The measurement and interpretation of "social feeling" will be decisive for the outcome, that is why pages such as mexicanos2018.com collect data with positive comments from Twitter, Facebook, YouTube and Instagram to express in percentage how well people talk about the candidates.

 

On the other hand, a concept that has to do with feelings and cognition, and that influences the decision of the electorate, is the neuropolitics, understood as a branch of the neurosciences whose objective is to see human beings as citizens electors, not as biological beings.

 

Neuropolitics has to do with how perceptions (and not the objectivity) influence political decision-making. The example of this is the trolls and bots, who are dedicated to pushing agendas and particular thoughts or to counteract real information in order to manipulate public opinion. The conversations shared by these agents can distract attention, inflate a subject and make it shareable in favor of particular interests: Iván Santiesteban, web developer, found out that in 2012 20,000 bots were used before the electoral day to favor the current winner (the so-called "Peñabots").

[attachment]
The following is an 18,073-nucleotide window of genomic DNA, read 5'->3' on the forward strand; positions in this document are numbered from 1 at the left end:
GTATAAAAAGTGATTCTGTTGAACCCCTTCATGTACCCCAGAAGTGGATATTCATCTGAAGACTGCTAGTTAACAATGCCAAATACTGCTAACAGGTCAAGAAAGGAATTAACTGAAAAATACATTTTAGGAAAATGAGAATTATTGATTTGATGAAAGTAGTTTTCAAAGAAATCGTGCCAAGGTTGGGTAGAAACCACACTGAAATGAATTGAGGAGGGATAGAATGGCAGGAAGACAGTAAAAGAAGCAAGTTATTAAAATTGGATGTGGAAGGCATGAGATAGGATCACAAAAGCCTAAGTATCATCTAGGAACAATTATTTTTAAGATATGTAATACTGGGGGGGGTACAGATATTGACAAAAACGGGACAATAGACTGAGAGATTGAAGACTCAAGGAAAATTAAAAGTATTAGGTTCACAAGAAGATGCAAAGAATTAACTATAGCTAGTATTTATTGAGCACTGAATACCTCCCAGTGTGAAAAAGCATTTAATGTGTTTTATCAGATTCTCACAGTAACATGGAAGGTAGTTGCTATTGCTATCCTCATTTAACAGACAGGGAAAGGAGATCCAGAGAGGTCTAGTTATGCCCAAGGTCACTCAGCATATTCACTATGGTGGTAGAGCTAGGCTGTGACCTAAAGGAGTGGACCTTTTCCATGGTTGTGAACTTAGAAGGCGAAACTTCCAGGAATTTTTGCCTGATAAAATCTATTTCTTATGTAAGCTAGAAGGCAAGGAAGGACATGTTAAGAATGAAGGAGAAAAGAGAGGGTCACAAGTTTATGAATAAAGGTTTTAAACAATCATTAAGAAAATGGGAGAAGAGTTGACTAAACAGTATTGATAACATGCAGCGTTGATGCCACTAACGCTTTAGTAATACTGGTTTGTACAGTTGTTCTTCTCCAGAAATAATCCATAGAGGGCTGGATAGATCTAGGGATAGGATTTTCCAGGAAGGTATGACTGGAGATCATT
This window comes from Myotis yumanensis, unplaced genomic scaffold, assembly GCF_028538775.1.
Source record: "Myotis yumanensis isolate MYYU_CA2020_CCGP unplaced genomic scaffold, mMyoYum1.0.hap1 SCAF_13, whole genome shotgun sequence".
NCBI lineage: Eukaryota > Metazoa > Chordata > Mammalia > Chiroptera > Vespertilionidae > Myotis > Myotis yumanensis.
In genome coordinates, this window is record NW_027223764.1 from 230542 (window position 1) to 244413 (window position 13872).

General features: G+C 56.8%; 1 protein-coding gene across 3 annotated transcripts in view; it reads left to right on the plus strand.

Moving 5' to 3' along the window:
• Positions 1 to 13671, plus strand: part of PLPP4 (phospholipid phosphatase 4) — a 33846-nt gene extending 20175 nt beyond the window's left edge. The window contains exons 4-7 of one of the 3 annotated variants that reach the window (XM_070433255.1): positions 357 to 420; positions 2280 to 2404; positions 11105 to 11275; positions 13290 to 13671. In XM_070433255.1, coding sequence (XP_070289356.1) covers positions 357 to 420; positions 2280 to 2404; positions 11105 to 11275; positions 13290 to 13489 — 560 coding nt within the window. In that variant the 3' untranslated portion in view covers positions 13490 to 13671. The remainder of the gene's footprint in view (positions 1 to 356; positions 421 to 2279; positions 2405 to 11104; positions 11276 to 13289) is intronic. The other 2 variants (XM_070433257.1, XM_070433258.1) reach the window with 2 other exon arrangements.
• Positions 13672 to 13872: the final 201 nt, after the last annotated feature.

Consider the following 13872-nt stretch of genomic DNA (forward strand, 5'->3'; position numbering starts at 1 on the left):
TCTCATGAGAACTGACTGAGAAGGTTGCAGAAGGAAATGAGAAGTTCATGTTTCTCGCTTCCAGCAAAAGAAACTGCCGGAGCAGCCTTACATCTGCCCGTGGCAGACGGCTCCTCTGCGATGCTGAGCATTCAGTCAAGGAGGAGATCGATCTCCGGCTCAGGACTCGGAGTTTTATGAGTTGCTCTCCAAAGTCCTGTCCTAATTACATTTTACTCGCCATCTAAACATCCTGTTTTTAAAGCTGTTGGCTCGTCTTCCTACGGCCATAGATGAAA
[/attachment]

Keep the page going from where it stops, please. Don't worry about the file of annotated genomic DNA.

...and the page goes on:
The next digital step in favor of democracy: Blockchain.

social media impact on politics

Alt text: Social media and elections

 

Distrust in politicians begins from the moment that Mexicans express distrust in the electoral process, however, technology can represent a hope for democracy.

 

Do you know what Blockchain is? This concept refers to a chain of blocks. Imagine a train where each car is linked to the previous one in a unique and unrepeatable way. Each information added to the chain is like adding a new car, which has a unique identity of 256 characters. But remember that each car is linked to the other in a unique and unrepeatable way, that's why all cars are related to each other, making the chain unique. When someone wants to add a new car to the train, all those who already created and added cars to the chain validate it and create a backup of it; therefore, when someone wants to alter a block, there are other copies that automatically indicate that the data is incorrect.